Of other particularities of the island of Santiago, which was first named Jamaica, and the way in which the Indians hunt for wild geese.
Translated by Onyx Beytia ‘22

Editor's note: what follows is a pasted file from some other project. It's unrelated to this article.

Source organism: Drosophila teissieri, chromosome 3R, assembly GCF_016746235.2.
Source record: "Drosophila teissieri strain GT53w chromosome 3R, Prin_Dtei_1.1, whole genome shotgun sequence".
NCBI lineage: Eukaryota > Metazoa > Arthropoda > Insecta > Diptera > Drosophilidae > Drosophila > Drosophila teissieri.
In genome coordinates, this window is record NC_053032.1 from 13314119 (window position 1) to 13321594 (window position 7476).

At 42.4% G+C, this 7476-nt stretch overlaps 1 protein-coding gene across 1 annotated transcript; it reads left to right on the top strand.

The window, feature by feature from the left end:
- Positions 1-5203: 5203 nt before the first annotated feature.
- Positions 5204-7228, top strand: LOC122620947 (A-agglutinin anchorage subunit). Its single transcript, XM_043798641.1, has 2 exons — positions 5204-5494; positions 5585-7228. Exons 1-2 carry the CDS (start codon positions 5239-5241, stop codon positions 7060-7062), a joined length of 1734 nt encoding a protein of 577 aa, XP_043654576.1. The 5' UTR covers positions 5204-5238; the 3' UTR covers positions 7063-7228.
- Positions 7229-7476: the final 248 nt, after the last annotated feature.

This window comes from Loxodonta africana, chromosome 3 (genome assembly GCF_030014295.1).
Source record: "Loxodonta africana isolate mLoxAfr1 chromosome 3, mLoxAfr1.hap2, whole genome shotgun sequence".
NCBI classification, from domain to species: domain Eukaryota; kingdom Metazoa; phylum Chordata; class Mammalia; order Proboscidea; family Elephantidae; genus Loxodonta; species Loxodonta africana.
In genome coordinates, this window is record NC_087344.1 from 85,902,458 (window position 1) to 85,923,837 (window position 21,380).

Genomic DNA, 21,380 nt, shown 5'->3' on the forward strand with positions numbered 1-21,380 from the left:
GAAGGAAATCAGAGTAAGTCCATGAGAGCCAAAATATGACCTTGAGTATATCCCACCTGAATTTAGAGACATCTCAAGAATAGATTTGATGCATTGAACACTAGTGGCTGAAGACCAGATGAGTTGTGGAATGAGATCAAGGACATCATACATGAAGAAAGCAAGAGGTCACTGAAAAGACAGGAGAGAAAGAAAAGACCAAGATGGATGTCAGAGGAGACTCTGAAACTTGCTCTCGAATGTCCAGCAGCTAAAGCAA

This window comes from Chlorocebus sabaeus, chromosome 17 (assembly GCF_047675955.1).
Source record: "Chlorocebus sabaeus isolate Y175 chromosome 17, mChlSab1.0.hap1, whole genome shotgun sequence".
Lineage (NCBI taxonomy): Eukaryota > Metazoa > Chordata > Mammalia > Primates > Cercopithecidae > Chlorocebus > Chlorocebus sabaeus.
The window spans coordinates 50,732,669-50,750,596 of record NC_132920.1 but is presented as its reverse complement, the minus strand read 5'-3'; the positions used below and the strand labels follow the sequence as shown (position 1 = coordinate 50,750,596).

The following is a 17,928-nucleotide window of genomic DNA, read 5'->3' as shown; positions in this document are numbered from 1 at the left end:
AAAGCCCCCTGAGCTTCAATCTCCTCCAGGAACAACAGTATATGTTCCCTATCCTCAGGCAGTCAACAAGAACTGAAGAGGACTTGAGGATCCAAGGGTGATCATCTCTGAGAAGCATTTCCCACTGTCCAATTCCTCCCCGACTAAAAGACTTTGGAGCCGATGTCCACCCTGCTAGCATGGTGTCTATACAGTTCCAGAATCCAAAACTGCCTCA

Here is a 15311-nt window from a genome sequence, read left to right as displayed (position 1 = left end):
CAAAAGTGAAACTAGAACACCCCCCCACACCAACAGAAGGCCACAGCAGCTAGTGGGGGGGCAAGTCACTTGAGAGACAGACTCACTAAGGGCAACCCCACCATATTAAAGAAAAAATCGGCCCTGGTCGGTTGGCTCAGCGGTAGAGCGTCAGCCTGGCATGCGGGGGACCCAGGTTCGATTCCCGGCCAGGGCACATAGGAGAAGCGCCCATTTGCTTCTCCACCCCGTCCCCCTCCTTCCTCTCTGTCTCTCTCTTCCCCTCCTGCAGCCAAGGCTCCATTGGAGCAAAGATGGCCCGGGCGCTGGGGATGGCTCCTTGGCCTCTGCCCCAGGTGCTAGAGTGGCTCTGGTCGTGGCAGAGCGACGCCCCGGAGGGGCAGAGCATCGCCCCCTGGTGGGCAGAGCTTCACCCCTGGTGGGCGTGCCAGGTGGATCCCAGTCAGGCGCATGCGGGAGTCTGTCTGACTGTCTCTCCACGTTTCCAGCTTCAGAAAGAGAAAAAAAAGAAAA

About the rites and ceremonies of the people on the island of Santiago I will not speak because, as I have said previously, these people have the very same customs and way of life as those of the Indians on the islands of Haiti and Cuba. They were idolaters and guilty of the same vices I have described; and I will not linger in a description of their animals, their birds and fish, their agriculture and sustenance, or anything else, so as not to bring misery to my readers by telling them the same thing that they have seen in previous books. They all had and still have the same dwellings, and the same trees and fruits I have described. But since in Book XIII I dealt with the ways in which the Indians trap manatees and turtles with suckerfish, I will not repeat it here, since I said there all that could be said in the matter; but I am informed that Jamaica is the island where this new form of fishery, never seen or heard of except in these Indies and islands, has continued to be practiced the longest; and they also credit the Indians of Jamaica or Santiago with a subtle and graceful invention for catching wild geese, which is as follows. At the time of year when these birds fly past, many large flocks can be seen on that island; and since there are some lagoons and ponds, when they land to feed and rest the do so along these lakes. And the Indians who live nearby place big empty round gourds floating on the water for a few days, and the wind carries them from one side to the other, bringing them to the shoreline. The geese are agitated at first, and fly away from the calabashes as they watch them move; but little by little, as they see that no harm comes from their movement, they lose their fear; and from day to day they become accustomed to swimming among the gourds, and grow careless enough to climb on the calabashes. And thus they ride the calabashes in the wind from one side to another, as the air moves them; and when the Indians see and understand that the geese are already well accustomed and used to the sight, movement, and uses of the calabashes, an Indian will place one on his head down to the shoulders, with the rest of the person under the water, and watch the wild geese through a small hole: and they move near them, and one of them will jump into the calabash; and as soon as he feels it, he moves away very slowly, if he likes, swimming soundlessly without a sense that he’s carrying it on him or of anything else (because when it comes to swimming these Indians are more skilled than the common man); and when he has separated himself from the other geese, and it seems to the Indian to be the right time, he lifts his hand and grabs the goose by the legs and pulls it under the water so as to drown it, and then puts it on his belt, and goes back to take another one and yet another one in the same manner. And through these forms and arts the Indians are able to catch many geese. Remaining in the water, as soon as one settles down on top, he takes it as I have described and holds it under water and puts it on his belt, without the others leaving or being startled, because they think that the missing ones have plunged into the water to get a fish. And this is why they remain calm and the Indians take many of them. When I spent some time on that island I ate some of the geese that had been caught this way, and they are a true delicacy: they are small and white, and as I said, during the time they pass through the island they are innumerable; some can also be found at other times of the year. And sometimes the Indians take them by covering their heads fully with branches and swimming to the edge of the lake where the geese are, and there’s always some that climb on the branches the Indian is wearing as a garland, thinking it is foliage or grass from the banks, and as soon as the Indian feels them, he moves his hand quickly and captures them in the same way as they take them with the calabashes, as has been told here.